Black Tudors by Miranda Kaufmann Book Review

Black Tudors by Miranda Kaufmann Book Review
Miranda Kaufman’s book gives a fascinating insight into the Tudor period , and the frequently inaccurate ideas we have had about the role of black people within this society . Even in our own time there is a general belief that the people who arrived at Tilbury on the Windrush in 1948 were among the earliest black immigrants to this country . But as her very well researched book shows , when Elizabeth 1st was making her rousing speech in defiance of the Spanish Armada 360 years earlier , it was entirely possible that people of African origin could also have been present in the crowd at Tilbury .

Historically the status of black people in society has very often been viewed through the history of colonialism and enslavement , but in “Black Tudors” she explores a different way of looking at this relationship .Research suggests that there had been powerful Africans in England since Roman times – eg. Septimius Severus, an emperor from Libya , Quintus Lollius Urbicus ,an Algerian Governor , and people of great wealth and status ,as well as soldiers and slaves.

She describes the changing political world of 15th Century Europe , when Spain laid claim to the Americas and the Caribbean , and the Portuguese had reached India (via Africa), bringing back the first enslaved Africans to Europe . By the 1580s the two empires were united under Philip II controlling a transatlantic slave trade. During the course of the century the Spanish and Portuguese had transported 370,000 Africans , scattered across Europe and the colonies . But at this time England still had a diplomatic and trading relationship with Africa.

According to a court ruling in 1569 , it seems that , on arrival in England , a former slave would be considered free - though in reality their life could be as harsh as any other Tudor . The arrival of foreigners in England might be a matter of curiosity rather than concern and the author suggests that strangers would be judged by their class, their skills, their religion, rather than the colour of their skin . Social acceptance was based on being a God fearing soul who had been baptized.

She uses archival sources including parish registers (baptisms , marriages and deaths), church records , tax returns , household accounts, legal records, wills , diaries , letters etc to establish the presence of black people at this time . But as she says , these documents are factual , they record what happened to Africans in Tudor England , not what people actually thought of them , but how they were treated on a daily basis . There is evidence that a growing number of black people were not only present in the Royal Courts of the Tudor monarchs and the households of the aristocracy, but throughout all levels of society were settled in their communities trying to make a living. Her approach is to give an account of the lives of ten of these black Tudors whose experiences highlight the history of this period .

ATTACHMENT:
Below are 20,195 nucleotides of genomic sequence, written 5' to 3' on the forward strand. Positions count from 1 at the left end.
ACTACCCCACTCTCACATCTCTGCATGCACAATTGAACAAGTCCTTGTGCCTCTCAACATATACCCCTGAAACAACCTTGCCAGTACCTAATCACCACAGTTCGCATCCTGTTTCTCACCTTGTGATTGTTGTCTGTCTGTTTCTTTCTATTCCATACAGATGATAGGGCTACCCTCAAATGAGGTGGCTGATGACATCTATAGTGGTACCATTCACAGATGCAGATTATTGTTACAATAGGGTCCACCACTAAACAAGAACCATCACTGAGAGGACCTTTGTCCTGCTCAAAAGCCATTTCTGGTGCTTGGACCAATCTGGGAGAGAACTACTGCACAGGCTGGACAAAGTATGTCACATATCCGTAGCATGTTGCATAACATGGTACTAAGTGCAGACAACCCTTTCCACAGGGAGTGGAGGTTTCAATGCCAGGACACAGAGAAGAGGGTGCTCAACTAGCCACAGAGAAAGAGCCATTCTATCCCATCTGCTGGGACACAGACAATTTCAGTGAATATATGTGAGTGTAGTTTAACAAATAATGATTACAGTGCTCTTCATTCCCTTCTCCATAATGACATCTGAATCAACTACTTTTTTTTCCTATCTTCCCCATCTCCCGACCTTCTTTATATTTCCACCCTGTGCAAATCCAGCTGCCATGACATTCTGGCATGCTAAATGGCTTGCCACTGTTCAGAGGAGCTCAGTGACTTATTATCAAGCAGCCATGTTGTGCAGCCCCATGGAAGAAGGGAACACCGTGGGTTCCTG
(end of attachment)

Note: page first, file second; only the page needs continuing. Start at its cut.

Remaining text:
I found it very moving to read through this list of names resurrected from history as a result of extraordinary scholarship.The ten people whose stories we’ve learned about come alive on the page, featured in the book because their lives have been documented so systematically. But also it covers a period where Britain had not yet engaged so totally in the tragedy of the slave trade. Miranda Kaufman suggests that archival research is the most productive method by which the true story of Black Tudors can be studied .This method may be usefully employed in other European countries to create a wider discussion about the status of African people in the early modern period , and why this changed so catastrophically over the next century .

Reviewed by VB (Tour Guide)

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